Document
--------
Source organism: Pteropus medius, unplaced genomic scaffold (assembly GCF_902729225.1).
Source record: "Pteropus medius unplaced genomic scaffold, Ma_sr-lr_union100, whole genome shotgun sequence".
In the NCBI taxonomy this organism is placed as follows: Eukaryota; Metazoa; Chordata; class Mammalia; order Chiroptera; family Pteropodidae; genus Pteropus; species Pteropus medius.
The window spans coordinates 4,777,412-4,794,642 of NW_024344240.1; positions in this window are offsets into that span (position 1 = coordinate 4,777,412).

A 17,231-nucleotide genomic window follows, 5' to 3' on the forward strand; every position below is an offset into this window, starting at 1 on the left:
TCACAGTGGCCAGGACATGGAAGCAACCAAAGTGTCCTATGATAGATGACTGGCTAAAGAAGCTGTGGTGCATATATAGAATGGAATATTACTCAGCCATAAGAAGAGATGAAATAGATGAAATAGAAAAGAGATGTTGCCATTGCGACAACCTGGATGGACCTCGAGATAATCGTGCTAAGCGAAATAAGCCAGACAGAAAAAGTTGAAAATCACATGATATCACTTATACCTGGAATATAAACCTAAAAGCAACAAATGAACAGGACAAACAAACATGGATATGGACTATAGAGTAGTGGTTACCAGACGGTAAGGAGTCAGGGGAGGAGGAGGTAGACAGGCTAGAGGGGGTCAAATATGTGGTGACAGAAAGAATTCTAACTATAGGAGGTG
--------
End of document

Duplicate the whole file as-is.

Source organism: Pteropus medius, unplaced genomic scaffold (assembly GCF_902729225.1).
Source record: "Pteropus medius unplaced genomic scaffold, Ma_sr-lr_union100, whole genome shotgun sequence".
In the NCBI taxonomy this organism is placed as follows: Eukaryota; Metazoa; Chordata; class Mammalia; order Chiroptera; family Pteropodidae; genus Pteropus; species Pteropus medius.
The window spans coordinates 4,777,412-4,794,642 of NW_024344240.1; positions in this window are offsets into that span (position 1 = coordinate 4,777,412).

A 17,231-nucleotide genomic window follows, 5' to 3' on the forward strand; every position below is an offset into this window, starting at 1 on the left:
TCACAGTGGCCAGGACATGGAAGCAACCAAAGTGTCCTATGATAGATGACTGGCTAAAGAAGCTGTGGTGCATATATAGAATGGAATATTACTCAGCCATAAGAAGAGATGAAATAGATGAAATAGAAAAGAGATGTTGCCATTGCGACAACCTGGATGGACCTCGAGATAATCGTGCTAAGCGAAATAAGCCAGACAGAAAAAGTTGAAAATCACATGATATCACTTATACCTGGAATATAAACCTAAAAGCAACAAATGAACAGGACAAACAAACATGGATATGGACTATAGAGTAGTGGTTACCAGACGGTAAGGAGTCAGGGGAGGAGGAGGTAGACAGGCTAGAGGGGGTCAAATATGTGGTGACAGAAAGAATTCTAACTATAGGAGGTG